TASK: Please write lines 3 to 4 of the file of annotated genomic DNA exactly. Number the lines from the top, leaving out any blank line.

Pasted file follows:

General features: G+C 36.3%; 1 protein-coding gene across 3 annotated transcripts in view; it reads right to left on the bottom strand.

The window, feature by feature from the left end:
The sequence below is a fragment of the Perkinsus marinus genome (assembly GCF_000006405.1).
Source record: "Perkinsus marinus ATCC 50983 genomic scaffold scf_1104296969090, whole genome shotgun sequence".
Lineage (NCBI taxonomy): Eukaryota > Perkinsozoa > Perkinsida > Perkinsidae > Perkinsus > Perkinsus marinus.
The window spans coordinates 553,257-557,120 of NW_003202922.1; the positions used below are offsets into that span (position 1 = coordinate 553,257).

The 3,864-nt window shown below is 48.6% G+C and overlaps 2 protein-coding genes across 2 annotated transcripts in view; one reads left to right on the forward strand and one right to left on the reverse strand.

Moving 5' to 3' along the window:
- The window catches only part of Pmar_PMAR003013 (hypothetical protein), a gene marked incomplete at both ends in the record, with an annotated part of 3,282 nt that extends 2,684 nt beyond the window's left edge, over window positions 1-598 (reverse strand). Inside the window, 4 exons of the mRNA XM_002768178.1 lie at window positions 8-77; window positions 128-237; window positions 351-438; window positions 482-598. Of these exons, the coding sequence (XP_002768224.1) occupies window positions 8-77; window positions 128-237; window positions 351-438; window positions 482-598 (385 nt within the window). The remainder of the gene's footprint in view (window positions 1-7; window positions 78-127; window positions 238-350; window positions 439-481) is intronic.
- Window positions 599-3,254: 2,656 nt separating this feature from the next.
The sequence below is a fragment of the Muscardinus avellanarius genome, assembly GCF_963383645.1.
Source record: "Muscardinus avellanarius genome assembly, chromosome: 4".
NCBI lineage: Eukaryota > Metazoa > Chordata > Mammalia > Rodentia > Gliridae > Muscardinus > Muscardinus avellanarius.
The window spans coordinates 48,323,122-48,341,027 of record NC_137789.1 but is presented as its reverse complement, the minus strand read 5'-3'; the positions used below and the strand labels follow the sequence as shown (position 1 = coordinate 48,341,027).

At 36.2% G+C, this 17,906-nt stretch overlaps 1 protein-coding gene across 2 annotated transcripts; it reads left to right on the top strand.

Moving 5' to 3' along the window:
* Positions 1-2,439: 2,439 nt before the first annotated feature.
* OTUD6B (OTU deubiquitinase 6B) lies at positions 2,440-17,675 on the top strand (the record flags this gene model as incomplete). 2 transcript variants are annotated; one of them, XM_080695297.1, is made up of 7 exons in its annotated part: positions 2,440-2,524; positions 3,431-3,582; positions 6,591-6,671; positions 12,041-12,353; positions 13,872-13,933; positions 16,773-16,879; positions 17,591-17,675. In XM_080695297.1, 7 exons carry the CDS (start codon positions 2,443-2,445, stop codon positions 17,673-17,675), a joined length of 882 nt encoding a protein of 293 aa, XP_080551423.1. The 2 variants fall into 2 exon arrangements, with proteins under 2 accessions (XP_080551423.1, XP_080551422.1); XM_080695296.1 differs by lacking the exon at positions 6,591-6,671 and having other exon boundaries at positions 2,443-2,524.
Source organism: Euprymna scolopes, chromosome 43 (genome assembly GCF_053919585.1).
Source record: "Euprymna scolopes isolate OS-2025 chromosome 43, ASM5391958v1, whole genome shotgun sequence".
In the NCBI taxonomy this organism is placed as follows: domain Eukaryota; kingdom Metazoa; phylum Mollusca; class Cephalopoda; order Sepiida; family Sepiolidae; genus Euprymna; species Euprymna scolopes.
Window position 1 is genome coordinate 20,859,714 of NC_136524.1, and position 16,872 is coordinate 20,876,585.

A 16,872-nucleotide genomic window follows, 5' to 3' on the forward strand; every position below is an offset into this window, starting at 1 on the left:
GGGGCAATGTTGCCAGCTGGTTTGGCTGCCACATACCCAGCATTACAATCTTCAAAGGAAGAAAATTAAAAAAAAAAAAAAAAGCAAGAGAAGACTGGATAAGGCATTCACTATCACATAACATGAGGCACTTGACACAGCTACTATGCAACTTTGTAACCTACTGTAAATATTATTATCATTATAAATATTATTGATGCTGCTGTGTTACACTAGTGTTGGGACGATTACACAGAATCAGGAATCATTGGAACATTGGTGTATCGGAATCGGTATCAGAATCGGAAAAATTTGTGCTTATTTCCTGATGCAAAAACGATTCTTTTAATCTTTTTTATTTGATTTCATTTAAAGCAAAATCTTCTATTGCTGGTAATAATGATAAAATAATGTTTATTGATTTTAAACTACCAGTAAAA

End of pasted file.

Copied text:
The sequence below is a fragment of the Perkinsus marinus genome (assembly GCF_000006405.1).
Source record: "Perkinsus marinus ATCC 50983 genomic scaffold scf_1104296969090, whole genome shotgun sequence".